advertisement
News

New law to punish copyright thieves

Proposed law has borrowed heavily from the US. file photo | nmg
Edward Sigei, Kenya Copyright Board executive director. file photo | nmg 

Managers of internet service providers (ISPs), who fail to expunge copyrighted content that has been illegally posted on their networks could face up to five years in jail if parliament passes a new bill targeting online intellectual property thieves.

ISP providers who continue transmitting such material 48 hours after its legal owner has informed them of the infringement through a formal takedown request, will be liable to a Sh500,000 fine if found guilty of the offence.

The penalties, which are meant to address widespread and illegal internet-based distribution of copyrighted content in Kenya, are contained in the recently published Copyright (Amendment) Bill, 2017.

“The ISP which fails to take down or disable access when it receives a takedown notice shall be fully liable for any loss or damages resulting from non-compliance to a takedown notice without a valid justification,” the bill states.

Internet firms must, however, prove they were not complicit in the infringement by showing that they did not initiate transmission of the content, modify or promote it or select the recipient.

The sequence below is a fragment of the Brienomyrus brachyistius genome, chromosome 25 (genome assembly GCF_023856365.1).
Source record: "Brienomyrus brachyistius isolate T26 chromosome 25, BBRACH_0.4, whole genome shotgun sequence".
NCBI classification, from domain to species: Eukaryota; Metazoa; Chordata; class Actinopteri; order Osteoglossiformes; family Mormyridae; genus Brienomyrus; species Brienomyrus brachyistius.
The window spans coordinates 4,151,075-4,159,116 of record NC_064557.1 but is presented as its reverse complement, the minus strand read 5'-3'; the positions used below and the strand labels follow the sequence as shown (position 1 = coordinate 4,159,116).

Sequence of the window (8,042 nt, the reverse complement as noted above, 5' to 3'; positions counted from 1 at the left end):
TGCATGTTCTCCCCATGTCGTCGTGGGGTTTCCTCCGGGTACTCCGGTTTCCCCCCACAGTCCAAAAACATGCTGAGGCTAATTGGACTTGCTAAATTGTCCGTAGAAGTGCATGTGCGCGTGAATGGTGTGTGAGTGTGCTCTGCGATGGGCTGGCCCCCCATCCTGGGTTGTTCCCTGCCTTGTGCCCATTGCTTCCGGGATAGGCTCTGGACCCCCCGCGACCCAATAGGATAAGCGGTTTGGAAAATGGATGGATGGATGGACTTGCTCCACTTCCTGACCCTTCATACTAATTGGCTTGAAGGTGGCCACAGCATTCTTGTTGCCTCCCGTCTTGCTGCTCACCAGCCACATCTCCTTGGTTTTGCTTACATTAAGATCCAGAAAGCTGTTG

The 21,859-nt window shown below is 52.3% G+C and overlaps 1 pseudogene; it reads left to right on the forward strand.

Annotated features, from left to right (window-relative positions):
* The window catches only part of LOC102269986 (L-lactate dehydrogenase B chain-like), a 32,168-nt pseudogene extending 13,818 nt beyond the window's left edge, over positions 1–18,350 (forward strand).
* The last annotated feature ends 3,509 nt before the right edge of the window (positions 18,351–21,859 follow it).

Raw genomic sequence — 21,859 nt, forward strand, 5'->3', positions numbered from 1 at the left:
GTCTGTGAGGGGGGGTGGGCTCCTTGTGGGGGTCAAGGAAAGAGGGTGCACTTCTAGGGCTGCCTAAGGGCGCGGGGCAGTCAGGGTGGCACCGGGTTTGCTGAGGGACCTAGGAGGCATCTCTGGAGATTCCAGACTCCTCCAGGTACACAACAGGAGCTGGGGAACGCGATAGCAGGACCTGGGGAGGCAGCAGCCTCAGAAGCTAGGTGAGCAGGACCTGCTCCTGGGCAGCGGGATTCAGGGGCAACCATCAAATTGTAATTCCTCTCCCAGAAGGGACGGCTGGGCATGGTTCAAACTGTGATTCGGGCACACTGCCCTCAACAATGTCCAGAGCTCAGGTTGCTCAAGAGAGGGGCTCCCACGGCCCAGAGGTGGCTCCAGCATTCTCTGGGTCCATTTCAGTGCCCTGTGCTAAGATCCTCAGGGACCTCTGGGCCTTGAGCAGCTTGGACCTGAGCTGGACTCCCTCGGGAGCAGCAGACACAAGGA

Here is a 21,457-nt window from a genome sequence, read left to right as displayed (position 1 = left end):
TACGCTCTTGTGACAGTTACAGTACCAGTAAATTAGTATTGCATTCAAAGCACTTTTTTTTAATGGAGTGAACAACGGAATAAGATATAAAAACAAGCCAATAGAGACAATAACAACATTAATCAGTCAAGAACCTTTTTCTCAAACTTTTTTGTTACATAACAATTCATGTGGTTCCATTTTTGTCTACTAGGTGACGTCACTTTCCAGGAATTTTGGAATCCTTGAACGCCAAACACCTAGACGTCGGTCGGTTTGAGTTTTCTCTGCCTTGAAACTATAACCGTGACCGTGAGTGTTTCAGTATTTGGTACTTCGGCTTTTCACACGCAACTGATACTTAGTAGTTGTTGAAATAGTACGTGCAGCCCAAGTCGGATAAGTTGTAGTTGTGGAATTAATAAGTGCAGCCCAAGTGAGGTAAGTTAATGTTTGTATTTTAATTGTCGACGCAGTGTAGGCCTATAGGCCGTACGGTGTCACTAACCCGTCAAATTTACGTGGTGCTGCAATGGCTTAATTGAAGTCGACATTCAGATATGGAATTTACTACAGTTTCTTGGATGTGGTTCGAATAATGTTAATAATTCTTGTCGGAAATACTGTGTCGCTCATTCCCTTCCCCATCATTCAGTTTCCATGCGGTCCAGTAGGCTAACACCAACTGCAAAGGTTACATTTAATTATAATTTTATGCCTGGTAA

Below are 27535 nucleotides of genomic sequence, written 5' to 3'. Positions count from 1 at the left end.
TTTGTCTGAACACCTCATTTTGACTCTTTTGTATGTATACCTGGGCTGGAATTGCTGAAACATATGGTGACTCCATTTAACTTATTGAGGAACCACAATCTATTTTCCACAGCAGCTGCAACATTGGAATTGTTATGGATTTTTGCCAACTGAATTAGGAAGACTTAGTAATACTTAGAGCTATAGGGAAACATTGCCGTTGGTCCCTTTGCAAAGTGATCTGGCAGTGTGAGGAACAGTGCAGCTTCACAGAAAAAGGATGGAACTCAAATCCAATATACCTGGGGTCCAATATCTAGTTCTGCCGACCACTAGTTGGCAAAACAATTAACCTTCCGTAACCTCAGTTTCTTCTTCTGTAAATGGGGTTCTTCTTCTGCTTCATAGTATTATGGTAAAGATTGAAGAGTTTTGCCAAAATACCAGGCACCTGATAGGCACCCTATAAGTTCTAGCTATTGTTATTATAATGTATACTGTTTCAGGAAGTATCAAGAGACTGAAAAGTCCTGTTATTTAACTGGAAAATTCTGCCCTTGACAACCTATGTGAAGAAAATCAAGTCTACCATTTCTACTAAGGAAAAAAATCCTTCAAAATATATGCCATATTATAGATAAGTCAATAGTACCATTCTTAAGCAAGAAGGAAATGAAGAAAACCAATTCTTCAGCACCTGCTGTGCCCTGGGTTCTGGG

advertisement

The proposed law, which borrows heavily from the United States, will see ISPs like Wananchi Group, Telkom, Liquid and Safaricom block their customers from accessing websites containing illegally obtained copyrighted material.

Kenyans, who illegally download movies from the Internet or even stream premium sports content will not be able to access these websites if the ISPs are requested to block them by the copyright holders.

Owners of blogs and websites that publish copyrighted literary content from newspapers or books without permission will also find themselves in trouble if the bill becomes law.

“A takedown notice…shall attach an affidavit or any other declaration attesting to claim of ownership…and setting out any efforts to have entities responsible for making the content available to remove the content,” the bill states.

“Any person who falsely or maliciously lodges a takedown notice or a counter notice commits an offence and shall, upon conviction, be liable to a fine not exceeding Sh500 or to imprisonment for a term of five years, or to both.”

This change to the law, which the copyright regulator has been chasing for years, is a mirror of the controversial Digital Millennium Copyright Act (DMCA) which serves a similar purpose in the US.

Copyright owners in America rely on the DMCA to have their content, whether copyrighted or not, removed from websites, search engines such as Google or even from media channels like YouTube and SoundCloud.

ISPs, upon receiving a complaint from a copyright holder, normally notify the infringing entity to take down the material themselves and expunge it forcibly if they fail to comply.
 

advertisement